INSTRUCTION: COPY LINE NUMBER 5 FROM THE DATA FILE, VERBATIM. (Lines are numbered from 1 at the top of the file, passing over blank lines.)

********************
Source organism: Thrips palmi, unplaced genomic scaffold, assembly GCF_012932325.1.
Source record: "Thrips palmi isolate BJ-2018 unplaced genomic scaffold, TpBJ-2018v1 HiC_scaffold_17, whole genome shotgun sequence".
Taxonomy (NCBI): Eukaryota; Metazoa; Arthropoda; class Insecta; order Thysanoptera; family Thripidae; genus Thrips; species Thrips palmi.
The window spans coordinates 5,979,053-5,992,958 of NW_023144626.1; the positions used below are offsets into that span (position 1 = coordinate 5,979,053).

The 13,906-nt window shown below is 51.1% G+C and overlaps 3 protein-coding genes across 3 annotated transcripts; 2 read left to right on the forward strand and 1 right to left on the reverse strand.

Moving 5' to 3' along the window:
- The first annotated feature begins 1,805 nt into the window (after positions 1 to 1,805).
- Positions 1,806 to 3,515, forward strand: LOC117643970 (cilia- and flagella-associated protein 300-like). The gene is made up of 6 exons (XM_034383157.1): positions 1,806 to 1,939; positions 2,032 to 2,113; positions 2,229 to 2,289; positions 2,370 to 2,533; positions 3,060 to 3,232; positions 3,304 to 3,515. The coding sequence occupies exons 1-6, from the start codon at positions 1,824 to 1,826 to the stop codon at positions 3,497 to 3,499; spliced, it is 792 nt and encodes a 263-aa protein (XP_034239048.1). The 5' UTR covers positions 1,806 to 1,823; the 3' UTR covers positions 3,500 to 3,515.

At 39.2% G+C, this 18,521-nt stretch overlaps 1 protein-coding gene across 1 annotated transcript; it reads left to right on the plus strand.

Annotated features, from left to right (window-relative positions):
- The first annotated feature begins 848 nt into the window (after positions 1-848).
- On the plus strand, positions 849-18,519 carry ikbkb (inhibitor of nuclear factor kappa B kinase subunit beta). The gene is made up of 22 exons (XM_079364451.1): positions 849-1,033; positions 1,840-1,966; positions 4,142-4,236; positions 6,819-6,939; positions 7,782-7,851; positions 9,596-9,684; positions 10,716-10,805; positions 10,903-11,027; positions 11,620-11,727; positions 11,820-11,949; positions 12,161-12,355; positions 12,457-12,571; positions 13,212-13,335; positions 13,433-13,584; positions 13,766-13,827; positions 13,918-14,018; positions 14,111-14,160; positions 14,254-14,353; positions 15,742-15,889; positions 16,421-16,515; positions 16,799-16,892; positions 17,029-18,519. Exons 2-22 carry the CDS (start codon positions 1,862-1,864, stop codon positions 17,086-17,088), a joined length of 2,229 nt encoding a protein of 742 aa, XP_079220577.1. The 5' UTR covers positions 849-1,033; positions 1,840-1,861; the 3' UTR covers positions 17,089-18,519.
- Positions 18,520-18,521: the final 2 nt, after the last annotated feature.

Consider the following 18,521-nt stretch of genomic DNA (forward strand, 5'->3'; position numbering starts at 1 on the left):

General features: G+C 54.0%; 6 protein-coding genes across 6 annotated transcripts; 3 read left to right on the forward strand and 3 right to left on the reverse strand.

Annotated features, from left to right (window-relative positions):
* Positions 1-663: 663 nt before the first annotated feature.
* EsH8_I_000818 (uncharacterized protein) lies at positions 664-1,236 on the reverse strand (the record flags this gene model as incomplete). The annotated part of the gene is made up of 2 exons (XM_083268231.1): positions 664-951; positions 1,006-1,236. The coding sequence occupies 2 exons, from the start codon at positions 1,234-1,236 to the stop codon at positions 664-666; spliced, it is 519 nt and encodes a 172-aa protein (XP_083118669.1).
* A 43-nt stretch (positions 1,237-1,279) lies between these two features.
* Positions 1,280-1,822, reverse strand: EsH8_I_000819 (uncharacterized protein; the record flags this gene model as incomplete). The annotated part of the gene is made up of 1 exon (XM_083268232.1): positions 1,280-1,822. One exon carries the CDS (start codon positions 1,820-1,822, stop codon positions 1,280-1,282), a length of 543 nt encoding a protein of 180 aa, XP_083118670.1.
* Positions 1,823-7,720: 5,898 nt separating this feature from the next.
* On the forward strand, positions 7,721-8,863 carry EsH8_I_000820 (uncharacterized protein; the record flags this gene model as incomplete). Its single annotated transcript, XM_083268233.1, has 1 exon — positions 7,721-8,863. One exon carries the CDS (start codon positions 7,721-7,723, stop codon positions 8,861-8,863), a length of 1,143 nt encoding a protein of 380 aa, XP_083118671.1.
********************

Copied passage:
The 13,906-nt window shown below is 51.1% G+C and overlaps 3 protein-coding genes across 3 annotated transcripts; 2 read left to right on the forward strand and 1 right to left on the reverse strand.